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People's changing needs

These people arrived with nothing, they have no funds, and are far from their businesses or workplaces.

Yaacov Deutsch, interviewed November 1, 2023 By Holly Kemph

When there’s no war, Dr. Yaacov Deutsch teaches Jewish-Christian relations in the Middle Ages and the Early New Age at the Hebrew University. At the JCCC, Yaacov is in charge of the team that organizes the recruitment and delivery of domestic supplies and equipment to civilians and personal items such as warm clothing to soldiers. When they started they had soldiers in mind, but quickly expanded the effort to embrace displaced civilians too. Originally, the two efforts were managed separately. Now they’re one combined team.

They have an online form that people fill out, to indicate what supplies or equipment they need, in what quantity, and for what purpose. The forms are received at the Civilian Command Center, where they review the needs requested. They try to focus on helping small groups of soldiers or specific people who’ve been displaced, rather than large groups in their hundreds, which are beyond the scope of what volunteers can do on their own without government aid. Some of the needs for the soldiers are: thermal shirts, tents, gloves, dry fit shirts, bandages, socks, and more. For civilians, some common needs are food, equipment, electric kettles, clothing, and personal hygiene products.

Once Yaacov’s team receives the requests they go over their stock. If they have what someone needs, they fill out another form which is checked against inventory in the storeroom. There are two storerooms: one for the army and one for civilians. The items are then packaged and sent all across the country, even to the south and the north.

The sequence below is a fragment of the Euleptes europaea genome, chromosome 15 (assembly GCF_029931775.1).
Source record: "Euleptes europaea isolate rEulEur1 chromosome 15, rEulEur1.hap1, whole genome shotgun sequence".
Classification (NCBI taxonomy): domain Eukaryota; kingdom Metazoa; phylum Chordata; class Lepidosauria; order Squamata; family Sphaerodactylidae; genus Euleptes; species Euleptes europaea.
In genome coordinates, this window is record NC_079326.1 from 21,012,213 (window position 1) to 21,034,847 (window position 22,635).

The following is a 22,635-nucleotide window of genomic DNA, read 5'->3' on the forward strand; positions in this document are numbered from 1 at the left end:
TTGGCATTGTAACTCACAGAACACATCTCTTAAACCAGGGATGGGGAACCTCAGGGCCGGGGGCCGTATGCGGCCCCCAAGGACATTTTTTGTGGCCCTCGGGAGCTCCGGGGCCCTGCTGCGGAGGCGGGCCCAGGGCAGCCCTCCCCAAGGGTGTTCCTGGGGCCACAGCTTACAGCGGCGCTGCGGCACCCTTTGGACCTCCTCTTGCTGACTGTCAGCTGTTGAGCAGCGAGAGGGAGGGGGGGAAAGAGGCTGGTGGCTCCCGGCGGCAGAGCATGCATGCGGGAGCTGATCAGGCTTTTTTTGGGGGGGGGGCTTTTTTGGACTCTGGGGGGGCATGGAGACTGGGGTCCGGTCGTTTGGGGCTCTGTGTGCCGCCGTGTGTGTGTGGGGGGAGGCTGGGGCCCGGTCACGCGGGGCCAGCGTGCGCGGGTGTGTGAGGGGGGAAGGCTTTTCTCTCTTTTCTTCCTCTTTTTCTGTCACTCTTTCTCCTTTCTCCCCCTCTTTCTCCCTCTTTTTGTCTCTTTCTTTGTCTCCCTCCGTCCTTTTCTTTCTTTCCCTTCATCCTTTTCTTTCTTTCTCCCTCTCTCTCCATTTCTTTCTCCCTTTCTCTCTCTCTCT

Items missing from stock are listed for bulk purchase and warehoused until needed. The lists are flexible and keep changing in line with people’s changing needs. Yaacov’s team also does follow-up calls, to make sure that people’s needs are being met, either through the Jerusalem team or through other sources, and to check what further items require urgent priority. They always want to make sure the people who need the supplies most will get them.

For the army, they also talk to unit commanders to ensure that the right sort of personal items, in the right quantities, are delivered to each unit. For the civilian requests they are checking where people are from. That way they ensure they’re helping people evacuated from the South or the northern border. The ultimate goal is to help the people the government isn’t helping.

For the civilians it might seem like it should be simple enough to go to the supermarket and buy what they need. But these are people who have arrived with nothing, they have no funds, and are far from their businesses or workplaces. They need food. Social services from the government are slow and inefficient in getting to these people. The government has still not found a solution for how welfare will work for the people who are not yet in their hometowns.

To fund these bulk purchases, there is a team in charge of soliciting funds as well as gifts from private individuals, large businesses, and supermarket chains. Donors are brought in to see what the needs entail to encourage them to provide the wherewithal to carry on the work.

Yaacov started at the Hamal from the first week of the war. Initially he was active from home, rounding up supplies for soldiers, but he soon realized this was too limited an approach. He found it hard to try focusing on his normal routine. He shares, “I don’t feel that going to work is the right thing to do now. I was looking for things to do and then I found the Hamal. Now I’m here four or five times a week.”

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